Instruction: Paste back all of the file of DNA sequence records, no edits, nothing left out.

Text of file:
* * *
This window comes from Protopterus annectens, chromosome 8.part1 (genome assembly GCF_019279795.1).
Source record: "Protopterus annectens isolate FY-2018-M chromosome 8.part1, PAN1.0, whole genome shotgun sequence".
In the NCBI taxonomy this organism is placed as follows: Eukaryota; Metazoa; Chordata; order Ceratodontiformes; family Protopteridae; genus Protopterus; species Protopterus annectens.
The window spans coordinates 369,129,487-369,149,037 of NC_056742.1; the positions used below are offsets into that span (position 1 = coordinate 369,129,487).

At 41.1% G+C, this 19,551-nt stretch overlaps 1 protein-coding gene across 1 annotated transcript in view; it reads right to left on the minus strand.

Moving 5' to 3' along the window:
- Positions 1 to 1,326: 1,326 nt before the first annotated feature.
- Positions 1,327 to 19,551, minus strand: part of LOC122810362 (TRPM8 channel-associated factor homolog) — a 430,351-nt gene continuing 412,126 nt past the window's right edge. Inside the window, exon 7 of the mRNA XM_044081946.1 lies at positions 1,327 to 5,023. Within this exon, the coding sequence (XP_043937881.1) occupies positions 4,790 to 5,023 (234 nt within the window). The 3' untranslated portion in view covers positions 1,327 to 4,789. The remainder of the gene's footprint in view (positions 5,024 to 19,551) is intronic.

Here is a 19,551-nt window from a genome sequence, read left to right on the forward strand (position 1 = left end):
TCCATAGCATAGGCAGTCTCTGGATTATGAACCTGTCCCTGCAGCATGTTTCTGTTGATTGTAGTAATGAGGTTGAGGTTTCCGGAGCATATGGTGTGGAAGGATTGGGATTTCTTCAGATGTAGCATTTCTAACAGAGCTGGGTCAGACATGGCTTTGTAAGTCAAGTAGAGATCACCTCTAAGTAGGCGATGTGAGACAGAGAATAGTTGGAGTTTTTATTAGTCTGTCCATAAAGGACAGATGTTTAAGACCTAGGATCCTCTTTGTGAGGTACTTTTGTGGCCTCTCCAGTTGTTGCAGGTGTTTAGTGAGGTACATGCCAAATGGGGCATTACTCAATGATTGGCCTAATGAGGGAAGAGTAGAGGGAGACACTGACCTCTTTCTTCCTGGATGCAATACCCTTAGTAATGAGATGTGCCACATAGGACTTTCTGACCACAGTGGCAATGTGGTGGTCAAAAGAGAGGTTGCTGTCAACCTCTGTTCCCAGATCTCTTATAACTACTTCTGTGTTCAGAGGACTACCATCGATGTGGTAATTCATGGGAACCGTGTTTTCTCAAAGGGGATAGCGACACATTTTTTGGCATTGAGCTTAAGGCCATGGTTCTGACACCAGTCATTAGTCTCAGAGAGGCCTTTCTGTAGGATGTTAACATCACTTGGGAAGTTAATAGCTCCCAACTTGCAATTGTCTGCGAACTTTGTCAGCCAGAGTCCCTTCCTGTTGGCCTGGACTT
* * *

This window comes from Protopterus annectens, chromosome 8.part1 (genome assembly GCF_019279795.1).
Source record: "Protopterus annectens isolate FY-2018-M chromosome 8.part1, PAN1.0, whole genome shotgun sequence".
In the NCBI taxonomy this organism is placed as follows: Eukaryota; Metazoa; Chordata; order Ceratodontiformes; family Protopteridae; genus Protopterus; species Protopterus annectens.
The window spans coordinates 369,129,487-369,149,037 of NC_056742.1; the positions used below are offsets into that span (position 1 = coordinate 369,129,487).

At 41.1% G+C, this 19,551-nt stretch overlaps 1 protein-coding gene across 1 annotated transcript in view; it reads right to left on the minus strand.

Moving 5' to 3' along the window:
- Positions 1 to 1,326: 1,326 nt before the first annotated feature.
- Positions 1,327 to 19,551, minus strand: part of LOC122810362 (TRPM8 channel-associated factor homolog) — a 430,351-nt gene continuing 412,126 nt past the window's right edge. Inside the window, exon 7 of the mRNA XM_044081946.1 lies at positions 1,327 to 5,023. Within this exon, the coding sequence (XP_043937881.1) occupies positions 4,790 to 5,023 (234 nt within the window). The 3' untranslated portion in view covers positions 1,327 to 4,789. The remainder of the gene's footprint in view (positions 5,024 to 19,551) is intronic.

Here is a 19,551-nt window from a genome sequence, read left to right on the forward strand (position 1 = left end):
TCCATAGCATAGGCAGTCTCTGGATTATGAACCTGTCCCTGCAGCATGTTTCTGTTGATTGTAGTAATGAGGTTGAGGTTTCCGGAGCATATGGTGTGGAAGGATTGGGATTTCTTCAGATGTAGCATTTCTAACAGAGCTGGGTCAGACATGGCTTTGTAAGTCAAGTAGAGATCACCTCTAAGTAGGCGATGTGAGACAGAGAATAGTTGGAGTTTTTATTAGTCTGTCCATAAAGGACAGATGTTTAAGACCTAGGATCCTCTTTGTGAGGTACTTTTGTGGCCTCTCCAGTTGTTGCAGGTGTTTAGTGAGGTACATGCCAAATGGGGCATTACTCAATGATTGGCCTAATGAGGGAAGAGTAGAGGGAGACACTGACCTCTTTCTTCCTGGATGCAATACCCTTAGTAATGAGATGTGCCACATAGGACTTTCTGACCACAGTGGCAATGTGGTGGTCAAAAGAGAGGTTGCTGTCAACCTCTGTTCCCAGATCTCTTATAACTACTTCTGTGTTCAGAGGACTACCATCGATGTGGTAATTCATGGGAACCGTGTTTTCTCAAAGGGGATAGCGACACATTTTTTGGCATTGAGCTTAAGGCCATGGTTCTGACACCAGTCATTAGTCTCAGAGAGGCCTTTCTGTAGGATGTTAACATCACTTGGGAAGTTAATAGCTCCCAACTTGCAATTGTCTGCGAACTTTGTCAGCCAGAGTCCCTTCCTGTTGGCCTGGACTT